Financial blogs are a dime a dozen nowadays. You can’t go on the web without finding one. They often look like this and have tons of advice for a wide range of people. The truth is many of these blogs are extremely helpful, but not necessarily to everyone. Why is that?
They go under the assumption that their target demographic, the people they want reading the tips, all have jobs that are making them enough money to survive. While this is often the case, what about people who were involved in an accident and were injured so badly they cannot work? How can you allocate 20% of your budget to something when you aren’t making anything and you’re just waiting for your lawsuit to settle?
It’s not as bad as it looks and some of these tips can still be helpful. Let’s look at a few on the above link and how they could pertain to someone involved in a lawsuit who is having trouble making ends meet.
#2: Interest rates are a good place to start
If you’ve been avoiding paying the credit card bill (at a high interest rate) in order to keep your Netflix account and other unnecessary things, you may want to reconsider. Can you refinance your car loan to another, cheaper company? These things can help while you’re waiting for your case to settle.
#4: Setting a budget
This is important for every person regardless of their financial situation. Even people making a million a year need to make sure they aren’t spending $1.2 million. It’s more important if you’re making much less, or if you can’t work and your disability will run out soon. In either case, plan out what you will spend your precious dollars on and stick to it.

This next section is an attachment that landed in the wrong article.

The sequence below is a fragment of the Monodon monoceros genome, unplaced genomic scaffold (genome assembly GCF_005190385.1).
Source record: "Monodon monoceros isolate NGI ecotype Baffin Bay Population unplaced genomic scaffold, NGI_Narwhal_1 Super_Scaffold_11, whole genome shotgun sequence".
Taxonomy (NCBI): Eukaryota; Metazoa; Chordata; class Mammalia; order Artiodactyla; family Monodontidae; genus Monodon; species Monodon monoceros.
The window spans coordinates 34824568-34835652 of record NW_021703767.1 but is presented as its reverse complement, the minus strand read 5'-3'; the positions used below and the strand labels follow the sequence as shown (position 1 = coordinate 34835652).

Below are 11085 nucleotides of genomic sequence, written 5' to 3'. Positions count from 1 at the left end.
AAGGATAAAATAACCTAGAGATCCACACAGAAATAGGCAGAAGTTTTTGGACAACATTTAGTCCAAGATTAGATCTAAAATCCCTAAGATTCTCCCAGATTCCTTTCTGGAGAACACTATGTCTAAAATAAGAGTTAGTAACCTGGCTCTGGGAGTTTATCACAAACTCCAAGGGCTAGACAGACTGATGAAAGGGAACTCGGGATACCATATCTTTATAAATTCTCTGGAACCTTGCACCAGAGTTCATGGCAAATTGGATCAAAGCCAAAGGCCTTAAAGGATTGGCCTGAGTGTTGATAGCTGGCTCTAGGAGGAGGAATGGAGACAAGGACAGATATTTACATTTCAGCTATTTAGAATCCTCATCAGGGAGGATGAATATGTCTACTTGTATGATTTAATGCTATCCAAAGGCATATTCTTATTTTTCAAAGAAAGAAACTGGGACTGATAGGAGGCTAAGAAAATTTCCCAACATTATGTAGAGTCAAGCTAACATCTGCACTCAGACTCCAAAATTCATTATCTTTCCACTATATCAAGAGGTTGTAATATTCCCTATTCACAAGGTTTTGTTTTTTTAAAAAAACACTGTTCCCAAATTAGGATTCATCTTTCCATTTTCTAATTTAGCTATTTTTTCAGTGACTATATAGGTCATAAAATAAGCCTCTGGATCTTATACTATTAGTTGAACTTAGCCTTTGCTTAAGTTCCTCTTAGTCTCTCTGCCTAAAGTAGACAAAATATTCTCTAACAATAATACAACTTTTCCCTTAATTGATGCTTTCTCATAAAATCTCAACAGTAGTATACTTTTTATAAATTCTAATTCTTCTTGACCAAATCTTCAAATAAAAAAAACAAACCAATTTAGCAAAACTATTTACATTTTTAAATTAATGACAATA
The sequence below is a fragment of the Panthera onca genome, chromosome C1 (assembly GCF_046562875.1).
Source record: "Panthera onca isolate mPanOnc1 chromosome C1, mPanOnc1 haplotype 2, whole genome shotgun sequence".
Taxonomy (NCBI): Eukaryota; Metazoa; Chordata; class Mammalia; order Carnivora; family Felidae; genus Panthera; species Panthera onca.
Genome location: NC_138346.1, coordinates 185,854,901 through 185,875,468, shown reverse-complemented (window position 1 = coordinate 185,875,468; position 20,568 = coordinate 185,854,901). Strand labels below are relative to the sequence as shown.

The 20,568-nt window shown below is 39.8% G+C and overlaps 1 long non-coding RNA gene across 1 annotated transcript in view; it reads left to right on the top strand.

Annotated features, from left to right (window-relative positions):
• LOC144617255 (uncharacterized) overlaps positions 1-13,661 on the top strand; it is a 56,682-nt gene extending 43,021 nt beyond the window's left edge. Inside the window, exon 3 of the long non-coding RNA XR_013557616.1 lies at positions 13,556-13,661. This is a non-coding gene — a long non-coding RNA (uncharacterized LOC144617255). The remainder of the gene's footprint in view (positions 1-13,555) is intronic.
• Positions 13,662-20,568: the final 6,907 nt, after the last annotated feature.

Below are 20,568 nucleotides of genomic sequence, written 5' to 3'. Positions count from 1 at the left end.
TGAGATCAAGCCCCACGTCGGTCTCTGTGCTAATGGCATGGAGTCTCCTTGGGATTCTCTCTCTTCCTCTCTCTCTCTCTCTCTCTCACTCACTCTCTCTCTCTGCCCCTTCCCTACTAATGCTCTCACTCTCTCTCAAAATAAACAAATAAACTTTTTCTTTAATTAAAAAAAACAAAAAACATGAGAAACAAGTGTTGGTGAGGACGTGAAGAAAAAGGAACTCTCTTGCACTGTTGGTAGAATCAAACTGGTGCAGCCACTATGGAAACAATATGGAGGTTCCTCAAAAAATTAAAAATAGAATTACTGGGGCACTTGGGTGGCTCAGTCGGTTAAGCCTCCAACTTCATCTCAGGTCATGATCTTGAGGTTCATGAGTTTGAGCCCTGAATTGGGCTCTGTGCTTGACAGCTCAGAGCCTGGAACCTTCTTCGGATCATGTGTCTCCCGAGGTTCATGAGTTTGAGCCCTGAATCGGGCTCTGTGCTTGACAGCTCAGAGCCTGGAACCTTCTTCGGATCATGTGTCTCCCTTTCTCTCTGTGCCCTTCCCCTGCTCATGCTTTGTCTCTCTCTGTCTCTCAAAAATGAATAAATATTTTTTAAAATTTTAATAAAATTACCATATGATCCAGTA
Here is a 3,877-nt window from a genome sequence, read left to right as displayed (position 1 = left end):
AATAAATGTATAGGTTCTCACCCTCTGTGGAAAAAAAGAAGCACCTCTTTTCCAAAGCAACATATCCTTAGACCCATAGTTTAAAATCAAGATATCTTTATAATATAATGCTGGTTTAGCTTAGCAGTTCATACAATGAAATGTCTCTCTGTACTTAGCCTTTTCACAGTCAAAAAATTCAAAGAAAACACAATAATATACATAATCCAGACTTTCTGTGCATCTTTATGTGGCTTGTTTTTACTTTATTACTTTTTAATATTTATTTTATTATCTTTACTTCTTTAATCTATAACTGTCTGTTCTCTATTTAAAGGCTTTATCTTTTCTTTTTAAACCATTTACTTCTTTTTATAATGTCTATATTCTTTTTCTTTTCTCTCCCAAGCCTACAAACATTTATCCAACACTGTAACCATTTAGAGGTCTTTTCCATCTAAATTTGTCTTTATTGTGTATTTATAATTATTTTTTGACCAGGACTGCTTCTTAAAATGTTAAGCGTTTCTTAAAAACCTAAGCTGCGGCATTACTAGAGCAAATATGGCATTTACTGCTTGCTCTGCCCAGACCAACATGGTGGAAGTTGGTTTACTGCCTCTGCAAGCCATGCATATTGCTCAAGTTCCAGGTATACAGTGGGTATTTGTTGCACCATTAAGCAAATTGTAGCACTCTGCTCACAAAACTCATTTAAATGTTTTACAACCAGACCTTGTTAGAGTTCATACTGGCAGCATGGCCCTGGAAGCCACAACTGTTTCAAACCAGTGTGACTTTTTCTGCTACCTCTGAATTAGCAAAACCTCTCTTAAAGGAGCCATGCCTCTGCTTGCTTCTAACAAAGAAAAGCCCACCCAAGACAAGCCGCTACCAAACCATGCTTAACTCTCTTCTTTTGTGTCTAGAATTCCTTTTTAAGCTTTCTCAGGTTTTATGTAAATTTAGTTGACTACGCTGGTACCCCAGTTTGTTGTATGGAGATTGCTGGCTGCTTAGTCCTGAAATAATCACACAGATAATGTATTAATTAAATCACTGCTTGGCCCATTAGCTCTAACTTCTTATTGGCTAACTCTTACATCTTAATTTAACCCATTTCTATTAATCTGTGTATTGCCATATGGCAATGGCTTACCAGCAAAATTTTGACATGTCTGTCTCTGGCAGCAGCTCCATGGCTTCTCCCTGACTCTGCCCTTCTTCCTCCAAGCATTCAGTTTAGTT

#16: Learn How to Savor
Advertisements lead us to believe that happiness comes from owning stuff. Often times, though, you can be happy just by using (or re-using) things you already have. This can be important after a lawsuit, too. If you just spent two years struggling to get by, don’t use your settlement to buy a new Ferrari that you don’t need.
#28: Evaluate purchases by Cost Per Use
Kids who have allowances may want to go to the dollar store to get more “bang for their buck”, so to speak. The problem with that is the toys usually break within a week. Instead, it would be worth it to save up the money and buy a more durable toy. Likewise, if you have to buy something, you can shop for it more wisely.
#47: Emergency Account
Lawsuits are emergencies, so it’s best to be prepared for one should it happen. While you do have a job, don’t spend your extra money on things you don’t really need. Put some of that extra money away in case an emergency pops up. If you have 6 months of spending saved up, you might be able to outlast a long lawsuit.
What if you can’t, though? What if a lawsuit is such a time drain that you can’t outlast the big insurance companies? That’s what they’re banking on. They want to make sure no emergency account is enough that you can wait out a lengthy lawsuit process. If you manage to save up money to pay six months of bills, what happens if your lawsuit takes a year or two?
In addition to the few suggestions above, applying for some help along the way can help you last. Legal funding companies like Uplift Legal Funding provide plaintiffs with legal loans to keep them afloat. These cash advances are an easy way to stay on the same level as the insurance companies. Of course, getting these loans does provide you with a quick source of cash. Once you have that, you have to remember to be smart about it and follow the advice of all those financial blogs. And remember: don’t blow it all on that Ferrari or you won’t make it to the end of your case.